Posts Tagged ‘Illinois’

The Apoplectic States of America

December 18, 2013


At the risk of sounding like newscaster Howard Beale in the movie Network, when he instructs his viewers to go to their windows and yell out: “I’m mad as hell and I’m not going to take this anymore!” the state of economic development in America today is positively apoplectic.

I don’t say this flippantly, and I’m not saying this just because we here at Good Jobs First swim every day in reports of job subsidies gone awry. I think it’s objectively true that the ruinous economic war among the states is boiling over. Here’s my evidence:

The number of deals for which states and cities can compete remains very depressed, so those elite companies that can move lots of capital and jobs—or threaten to move—are taking it to the bank. That’s why the number of big-ticket “megadeals” has surged since 2008. The corporate rich are getting richer—on subsidies. That’s why Boeing can get 22 states to rapidly assemble bids for its third public auction in 10 years. That’s why “job blackmail” for eight and nine figures at a pop is rampant in states like Ohio and New Jersey and Illinois.

Deal supply is down and demand for deals is up (i.e., anxious politicians). Put those curves together and the price soars: you get megadeals averaging $456,000 per job. Does anyone seriously believe taxpayers can ever break even on such gold-plated giveaways?

Never before has a governor made interstate job piracy a partisan sport. But there goes Texas Gov. Rick Perry doing it six times since February and pledging to continue. And there sit the National Governors Association—and all the regional governors’ associations—mute and MIA.

Never before has there been a concerted effort by a group of business leaders in a multi-state metro area to forge a two-state cease-fire. But since April 2011, seventeen business leaders in the Kansas City metro area have tenaciously yelled publicly at and negotiated privately with Missouri Gov. Jay Nixon and Kansas Gov. Sam Brownback to fix the abuse of job subsidies that has already wasted more than a quarter-billion dollars on short-distance corporate relocations.

Jobs have become so politicized that some governors have chosen to create captive non-profit corporations —“public-private partnerships”—and privatize critical economic development functions, loading their boards with campaign contributors and creating structures that often evade basic safeguards such as open records laws, audits, and salary caps.

Then last week began a remarkable series of events in Illinois. The state’s House, thwarting the Senate, refused to approve subsidy packages to three companies including Archer Daniels Midland (ADM), the agribusiness giant with $90 billion in sales that wanted $30 million to keep its headquarters in the Prairie State. The stunning turndown spoke to enormous public anger over past job blackmail packages to Sears, CME, Motorola Mobility, Navistar International, and many others—given away while the state substantially raised its personal and corporate income tax rates, and also cut public employee pensions.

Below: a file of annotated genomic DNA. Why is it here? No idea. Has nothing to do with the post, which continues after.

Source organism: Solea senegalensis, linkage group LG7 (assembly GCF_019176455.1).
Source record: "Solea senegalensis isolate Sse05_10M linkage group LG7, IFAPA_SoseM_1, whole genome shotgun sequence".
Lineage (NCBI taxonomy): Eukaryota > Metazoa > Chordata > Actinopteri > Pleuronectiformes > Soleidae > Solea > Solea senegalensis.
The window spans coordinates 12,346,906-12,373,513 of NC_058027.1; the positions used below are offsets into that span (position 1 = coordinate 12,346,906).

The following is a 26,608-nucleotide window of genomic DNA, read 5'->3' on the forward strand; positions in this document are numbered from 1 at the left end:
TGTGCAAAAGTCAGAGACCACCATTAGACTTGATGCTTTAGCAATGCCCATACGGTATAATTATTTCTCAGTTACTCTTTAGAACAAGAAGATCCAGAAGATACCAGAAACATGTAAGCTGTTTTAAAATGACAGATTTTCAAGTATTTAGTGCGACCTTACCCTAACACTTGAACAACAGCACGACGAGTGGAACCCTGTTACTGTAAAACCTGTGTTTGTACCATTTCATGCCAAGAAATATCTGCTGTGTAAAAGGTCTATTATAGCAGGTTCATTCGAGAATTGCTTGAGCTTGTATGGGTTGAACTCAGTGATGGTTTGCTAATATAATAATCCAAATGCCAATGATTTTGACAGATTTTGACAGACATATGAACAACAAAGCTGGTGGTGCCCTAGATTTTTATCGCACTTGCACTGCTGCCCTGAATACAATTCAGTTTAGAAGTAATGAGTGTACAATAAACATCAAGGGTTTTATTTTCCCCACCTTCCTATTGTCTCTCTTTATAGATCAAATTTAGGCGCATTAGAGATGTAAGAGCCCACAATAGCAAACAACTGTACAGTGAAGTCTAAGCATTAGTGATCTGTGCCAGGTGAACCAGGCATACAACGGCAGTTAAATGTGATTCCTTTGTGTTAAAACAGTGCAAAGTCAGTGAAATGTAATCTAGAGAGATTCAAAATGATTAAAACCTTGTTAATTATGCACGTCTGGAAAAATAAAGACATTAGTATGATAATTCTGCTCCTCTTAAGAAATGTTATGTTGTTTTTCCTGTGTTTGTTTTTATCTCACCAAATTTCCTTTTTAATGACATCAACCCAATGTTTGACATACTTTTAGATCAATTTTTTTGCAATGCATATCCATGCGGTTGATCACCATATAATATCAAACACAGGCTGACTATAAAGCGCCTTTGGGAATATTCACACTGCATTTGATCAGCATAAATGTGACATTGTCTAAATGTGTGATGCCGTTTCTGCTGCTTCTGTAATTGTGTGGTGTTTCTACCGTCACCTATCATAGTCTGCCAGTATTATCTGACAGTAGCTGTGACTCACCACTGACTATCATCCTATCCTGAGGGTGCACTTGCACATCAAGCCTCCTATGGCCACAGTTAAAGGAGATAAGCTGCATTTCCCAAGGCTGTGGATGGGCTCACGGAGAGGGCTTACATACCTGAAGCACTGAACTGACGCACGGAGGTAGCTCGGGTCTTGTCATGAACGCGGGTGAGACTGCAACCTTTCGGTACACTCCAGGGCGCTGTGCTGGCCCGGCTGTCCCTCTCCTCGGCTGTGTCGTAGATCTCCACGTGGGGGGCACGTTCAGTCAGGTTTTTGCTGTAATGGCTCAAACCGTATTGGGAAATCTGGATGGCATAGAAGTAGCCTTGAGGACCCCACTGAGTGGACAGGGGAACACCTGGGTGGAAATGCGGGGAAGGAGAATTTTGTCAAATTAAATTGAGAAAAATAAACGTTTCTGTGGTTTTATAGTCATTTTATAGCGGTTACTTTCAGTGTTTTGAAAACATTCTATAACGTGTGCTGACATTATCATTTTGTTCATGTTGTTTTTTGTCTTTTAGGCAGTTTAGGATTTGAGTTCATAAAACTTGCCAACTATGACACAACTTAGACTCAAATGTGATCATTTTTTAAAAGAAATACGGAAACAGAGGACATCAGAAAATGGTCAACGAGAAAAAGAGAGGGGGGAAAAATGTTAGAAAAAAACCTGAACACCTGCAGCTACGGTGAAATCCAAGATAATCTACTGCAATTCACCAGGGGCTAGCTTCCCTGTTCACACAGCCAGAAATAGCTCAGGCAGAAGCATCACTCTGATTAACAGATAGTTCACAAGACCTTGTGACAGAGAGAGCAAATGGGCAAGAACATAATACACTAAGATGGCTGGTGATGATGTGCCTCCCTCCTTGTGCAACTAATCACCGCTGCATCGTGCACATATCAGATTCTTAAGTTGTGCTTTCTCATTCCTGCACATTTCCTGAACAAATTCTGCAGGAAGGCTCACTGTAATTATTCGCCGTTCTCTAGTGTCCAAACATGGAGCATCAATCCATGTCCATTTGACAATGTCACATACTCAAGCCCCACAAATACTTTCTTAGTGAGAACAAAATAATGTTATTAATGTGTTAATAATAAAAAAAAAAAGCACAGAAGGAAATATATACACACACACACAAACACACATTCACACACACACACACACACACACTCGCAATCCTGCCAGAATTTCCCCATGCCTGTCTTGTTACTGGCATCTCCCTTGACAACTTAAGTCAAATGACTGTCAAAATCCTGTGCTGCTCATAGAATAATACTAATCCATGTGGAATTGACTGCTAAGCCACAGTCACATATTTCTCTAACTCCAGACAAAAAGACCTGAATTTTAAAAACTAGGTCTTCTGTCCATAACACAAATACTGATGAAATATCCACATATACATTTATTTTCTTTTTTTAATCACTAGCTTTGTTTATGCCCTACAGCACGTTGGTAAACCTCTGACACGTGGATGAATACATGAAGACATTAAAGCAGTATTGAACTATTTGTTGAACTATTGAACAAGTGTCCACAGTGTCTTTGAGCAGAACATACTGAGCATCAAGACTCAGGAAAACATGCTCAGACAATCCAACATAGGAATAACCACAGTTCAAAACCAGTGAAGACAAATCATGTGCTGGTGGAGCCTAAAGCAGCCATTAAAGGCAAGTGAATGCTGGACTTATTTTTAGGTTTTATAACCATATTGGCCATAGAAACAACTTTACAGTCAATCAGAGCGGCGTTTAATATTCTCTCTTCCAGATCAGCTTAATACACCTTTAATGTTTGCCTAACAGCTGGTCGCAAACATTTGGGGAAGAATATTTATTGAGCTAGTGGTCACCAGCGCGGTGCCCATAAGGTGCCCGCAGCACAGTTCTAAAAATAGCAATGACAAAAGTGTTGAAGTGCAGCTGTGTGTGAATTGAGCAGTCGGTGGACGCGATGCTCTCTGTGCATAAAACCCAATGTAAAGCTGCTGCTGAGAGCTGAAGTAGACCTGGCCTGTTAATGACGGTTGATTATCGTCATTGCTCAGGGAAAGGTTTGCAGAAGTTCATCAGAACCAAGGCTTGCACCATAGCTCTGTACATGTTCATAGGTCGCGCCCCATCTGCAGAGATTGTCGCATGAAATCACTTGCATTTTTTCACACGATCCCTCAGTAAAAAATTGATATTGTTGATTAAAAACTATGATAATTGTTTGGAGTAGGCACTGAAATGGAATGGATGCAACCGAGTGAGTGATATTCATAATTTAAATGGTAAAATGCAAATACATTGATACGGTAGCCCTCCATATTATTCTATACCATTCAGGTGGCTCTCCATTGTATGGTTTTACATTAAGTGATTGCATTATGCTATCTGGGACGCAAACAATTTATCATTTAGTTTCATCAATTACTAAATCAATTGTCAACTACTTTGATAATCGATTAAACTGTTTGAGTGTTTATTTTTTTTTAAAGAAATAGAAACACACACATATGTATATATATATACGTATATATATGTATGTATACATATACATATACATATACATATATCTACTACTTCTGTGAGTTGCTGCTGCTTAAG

Then came the Howard Beale moment: Illinois House Speaker Michael Madigan, who has been Speaker for 28 years, and who holds enormous power that he exercises with great caution and restraint, put out a scorching statement:

We must resist the temptation to cave to corporate officials’ demands every time they impose a deadline for payment in exchange for remaining in Illinois, and end the case-by-case system of introducing and debating legislation whenever a corporation is looking for free money from Illinois taxpayers. This practice creates an unsettling and worrisome appearance of some new kind of corporate pay-to-play, which should be troubling to other business leaders and their shareholders, public officials and Illinois taxpayers. …Presently, four Illinois corporations are seeking… tax breaks or incentives. If their requests are approved by the Legislature, these corporations would, collectively, see their tax burdens decrease by approximately $67 million. The companies requesting these taxpayer-funded breaks currently pay little to no corporate income tax to the state, contributing little or nothing to help fund the very services from which they benefit significantly. Meanwhile, middle-class families continue struggling through a recession and job loss. So I find it very difficult to support tax giveaways for corporate CEOs and millionaire shareholders whose companies pay little in state taxes. I question our priorities when corporate handouts are demanded by companies that don’t pay their fair share while middle-class families and taxpayers face an increasing number of burdens. According to the 2011 census data, the per capita income for an Illinois resident is $29,376. Assuming a 5% state tax rate, more than 45,000 new individuals would need to begin paying income taxes to make up for the lost revenue… … without new revenue, these giveaways are only possible by making additional cuts to crucial programs that impact working men and women across Illinois.